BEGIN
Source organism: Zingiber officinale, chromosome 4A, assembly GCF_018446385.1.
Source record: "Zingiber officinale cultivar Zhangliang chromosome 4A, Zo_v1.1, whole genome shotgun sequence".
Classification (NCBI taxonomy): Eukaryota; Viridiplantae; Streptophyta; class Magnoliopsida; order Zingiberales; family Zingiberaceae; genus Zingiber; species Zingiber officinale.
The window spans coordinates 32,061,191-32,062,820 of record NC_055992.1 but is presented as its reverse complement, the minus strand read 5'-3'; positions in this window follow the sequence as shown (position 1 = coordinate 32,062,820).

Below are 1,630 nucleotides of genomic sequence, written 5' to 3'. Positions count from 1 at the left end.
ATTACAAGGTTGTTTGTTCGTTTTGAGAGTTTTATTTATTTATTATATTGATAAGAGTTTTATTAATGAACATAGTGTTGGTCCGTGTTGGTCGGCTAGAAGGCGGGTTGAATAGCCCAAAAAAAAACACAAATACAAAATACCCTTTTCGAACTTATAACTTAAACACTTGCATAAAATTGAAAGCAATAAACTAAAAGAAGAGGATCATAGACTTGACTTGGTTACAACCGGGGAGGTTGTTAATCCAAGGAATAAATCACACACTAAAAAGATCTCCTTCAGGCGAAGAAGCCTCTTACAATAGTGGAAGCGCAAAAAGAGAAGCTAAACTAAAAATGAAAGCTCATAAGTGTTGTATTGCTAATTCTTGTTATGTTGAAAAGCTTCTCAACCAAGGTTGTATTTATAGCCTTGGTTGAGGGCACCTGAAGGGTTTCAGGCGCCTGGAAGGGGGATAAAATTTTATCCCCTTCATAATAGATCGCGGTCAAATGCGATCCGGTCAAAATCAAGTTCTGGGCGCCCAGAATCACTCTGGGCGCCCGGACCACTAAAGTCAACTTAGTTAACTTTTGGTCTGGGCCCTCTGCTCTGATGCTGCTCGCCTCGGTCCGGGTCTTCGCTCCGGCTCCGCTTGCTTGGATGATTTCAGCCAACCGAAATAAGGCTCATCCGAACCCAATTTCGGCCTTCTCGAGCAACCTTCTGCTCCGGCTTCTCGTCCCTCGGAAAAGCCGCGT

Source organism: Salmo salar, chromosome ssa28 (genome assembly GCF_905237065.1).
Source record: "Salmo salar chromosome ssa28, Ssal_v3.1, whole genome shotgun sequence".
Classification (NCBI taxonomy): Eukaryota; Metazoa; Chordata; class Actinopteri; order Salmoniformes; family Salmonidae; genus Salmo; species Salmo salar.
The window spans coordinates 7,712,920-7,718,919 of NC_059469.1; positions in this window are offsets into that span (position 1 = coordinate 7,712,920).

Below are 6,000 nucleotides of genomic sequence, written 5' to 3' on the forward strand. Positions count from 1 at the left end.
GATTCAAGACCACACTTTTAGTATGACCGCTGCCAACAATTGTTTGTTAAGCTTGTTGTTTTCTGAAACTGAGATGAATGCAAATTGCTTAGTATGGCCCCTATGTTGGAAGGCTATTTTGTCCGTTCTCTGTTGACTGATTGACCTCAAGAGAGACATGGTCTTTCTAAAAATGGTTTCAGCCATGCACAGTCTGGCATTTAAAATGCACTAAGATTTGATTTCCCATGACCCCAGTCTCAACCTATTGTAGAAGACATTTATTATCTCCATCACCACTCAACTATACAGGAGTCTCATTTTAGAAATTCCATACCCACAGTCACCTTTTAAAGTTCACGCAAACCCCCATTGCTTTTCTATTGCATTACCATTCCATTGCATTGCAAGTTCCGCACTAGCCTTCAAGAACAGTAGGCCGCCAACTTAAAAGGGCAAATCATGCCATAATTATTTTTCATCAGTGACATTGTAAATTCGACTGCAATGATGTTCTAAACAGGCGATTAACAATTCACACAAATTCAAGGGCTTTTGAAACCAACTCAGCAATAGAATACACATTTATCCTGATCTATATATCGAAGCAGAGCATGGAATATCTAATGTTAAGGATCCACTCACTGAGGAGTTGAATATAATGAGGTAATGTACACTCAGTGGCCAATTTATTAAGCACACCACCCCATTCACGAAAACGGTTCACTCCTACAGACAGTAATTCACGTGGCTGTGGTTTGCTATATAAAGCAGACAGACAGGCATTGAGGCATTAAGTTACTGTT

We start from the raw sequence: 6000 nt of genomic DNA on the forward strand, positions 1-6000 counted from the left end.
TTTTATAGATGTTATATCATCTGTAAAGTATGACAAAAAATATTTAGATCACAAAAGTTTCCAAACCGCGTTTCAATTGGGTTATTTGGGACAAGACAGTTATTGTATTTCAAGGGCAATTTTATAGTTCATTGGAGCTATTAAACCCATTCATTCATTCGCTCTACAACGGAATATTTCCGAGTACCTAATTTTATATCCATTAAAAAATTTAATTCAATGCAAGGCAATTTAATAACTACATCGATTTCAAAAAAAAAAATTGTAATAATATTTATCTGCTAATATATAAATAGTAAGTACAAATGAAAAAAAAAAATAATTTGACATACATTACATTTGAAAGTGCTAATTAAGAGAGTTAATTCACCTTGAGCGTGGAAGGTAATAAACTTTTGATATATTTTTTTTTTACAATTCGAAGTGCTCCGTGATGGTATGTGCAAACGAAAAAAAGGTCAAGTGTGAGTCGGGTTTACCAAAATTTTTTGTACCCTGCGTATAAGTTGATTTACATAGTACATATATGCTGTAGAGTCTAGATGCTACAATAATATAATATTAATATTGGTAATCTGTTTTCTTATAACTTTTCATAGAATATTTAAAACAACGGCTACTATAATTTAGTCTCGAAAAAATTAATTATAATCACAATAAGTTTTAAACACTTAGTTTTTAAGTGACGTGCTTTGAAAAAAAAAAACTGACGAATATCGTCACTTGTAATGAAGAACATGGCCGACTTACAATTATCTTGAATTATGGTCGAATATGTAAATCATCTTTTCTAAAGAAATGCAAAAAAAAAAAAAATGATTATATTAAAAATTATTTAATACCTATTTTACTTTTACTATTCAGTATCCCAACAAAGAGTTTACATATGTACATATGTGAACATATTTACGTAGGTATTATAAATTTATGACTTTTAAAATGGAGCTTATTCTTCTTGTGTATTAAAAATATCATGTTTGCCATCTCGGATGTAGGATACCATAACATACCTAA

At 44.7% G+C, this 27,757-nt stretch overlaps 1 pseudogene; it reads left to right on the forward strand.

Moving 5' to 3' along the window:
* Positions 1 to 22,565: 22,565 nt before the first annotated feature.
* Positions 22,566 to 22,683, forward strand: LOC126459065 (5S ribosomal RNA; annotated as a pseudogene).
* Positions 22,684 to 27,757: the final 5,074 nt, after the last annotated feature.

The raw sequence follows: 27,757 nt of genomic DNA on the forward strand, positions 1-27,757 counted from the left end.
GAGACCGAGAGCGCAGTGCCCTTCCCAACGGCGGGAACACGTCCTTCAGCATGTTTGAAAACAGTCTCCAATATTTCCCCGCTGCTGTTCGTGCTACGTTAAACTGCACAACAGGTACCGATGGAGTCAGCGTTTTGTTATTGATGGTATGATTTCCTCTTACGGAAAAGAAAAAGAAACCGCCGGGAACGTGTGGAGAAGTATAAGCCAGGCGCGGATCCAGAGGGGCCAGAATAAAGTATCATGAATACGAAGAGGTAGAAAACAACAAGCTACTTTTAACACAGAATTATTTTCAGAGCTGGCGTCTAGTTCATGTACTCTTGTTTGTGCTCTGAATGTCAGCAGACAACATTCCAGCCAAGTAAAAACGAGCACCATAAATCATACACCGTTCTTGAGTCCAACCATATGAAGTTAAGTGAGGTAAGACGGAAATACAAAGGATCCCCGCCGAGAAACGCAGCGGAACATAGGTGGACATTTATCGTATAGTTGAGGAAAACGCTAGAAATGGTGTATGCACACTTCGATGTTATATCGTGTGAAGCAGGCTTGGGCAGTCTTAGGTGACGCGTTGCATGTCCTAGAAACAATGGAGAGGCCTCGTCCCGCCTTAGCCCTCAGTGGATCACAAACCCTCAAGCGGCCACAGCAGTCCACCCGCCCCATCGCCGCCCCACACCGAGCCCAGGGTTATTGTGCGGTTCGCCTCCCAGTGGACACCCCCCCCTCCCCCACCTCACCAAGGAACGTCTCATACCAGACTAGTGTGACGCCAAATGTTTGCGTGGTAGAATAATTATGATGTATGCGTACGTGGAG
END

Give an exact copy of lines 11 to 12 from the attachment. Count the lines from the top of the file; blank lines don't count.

Below are 6,000 nucleotides of genomic sequence, written 5' to 3' on the forward strand. Positions count from 1 at the left end.
GATTCAAGACCACACTTTTAGTATGACCGCTGCCAACAATTGTTTGTTAAGCTTGTTGTTTTCTGAAACTGAGATGAATGCAAATTGCTTAGTATGGCCCCTATGTTGGAAGGCTATTTTGTCCGTTCTCTGTTGACTGATTGACCTCAAGAGAGACATGGTCTTTCTAAAAATGGTTTCAGCCATGCACAGTCTGGCATTTAAAATGCACTAAGATTTGATTTCCCATGACCCCAGTCTCAACCTATTGTAGAAGACATTTATTATCTCCATCACCACTCAACTATACAGGAGTCTCATTTTAGAAATTCCATACCCACAGTCACCTTTTAAAGTTCACGCAAACCCCCATTGCTTTTCTATTGCATTACCATTCCATTGCATTGCAAGTTCCGCACTAGCCTTCAAGAACAGTAGGCCGCCAACTTAAAAGGGCAAATCATGCCATAATTATTTTTCATCAGTGACATTGTAAATTCGACTGCAATGATGTTCTAAACAGGCGATTAACAATTCACACAAATTCAAGGGCTTTTGAAACCAACTCAGCAATAGAATACACATTTATCCTGATCTATATATCGAAGCAGAGCATGGAATATCTAATGTTAAGGATCCACTCACTGAGGAGTTGAATATAATGAGGTAATGTACACTCAGTGGCCAATTTATTAAGCACACCACCCCATTCACGAAAACGGTTCACTCCTACAGACAGTAATTCACGTGGCTGTGGTTTGCTATATAAAGCAGACAGACAGGCATTGAGGCATTAAGTTACTGTT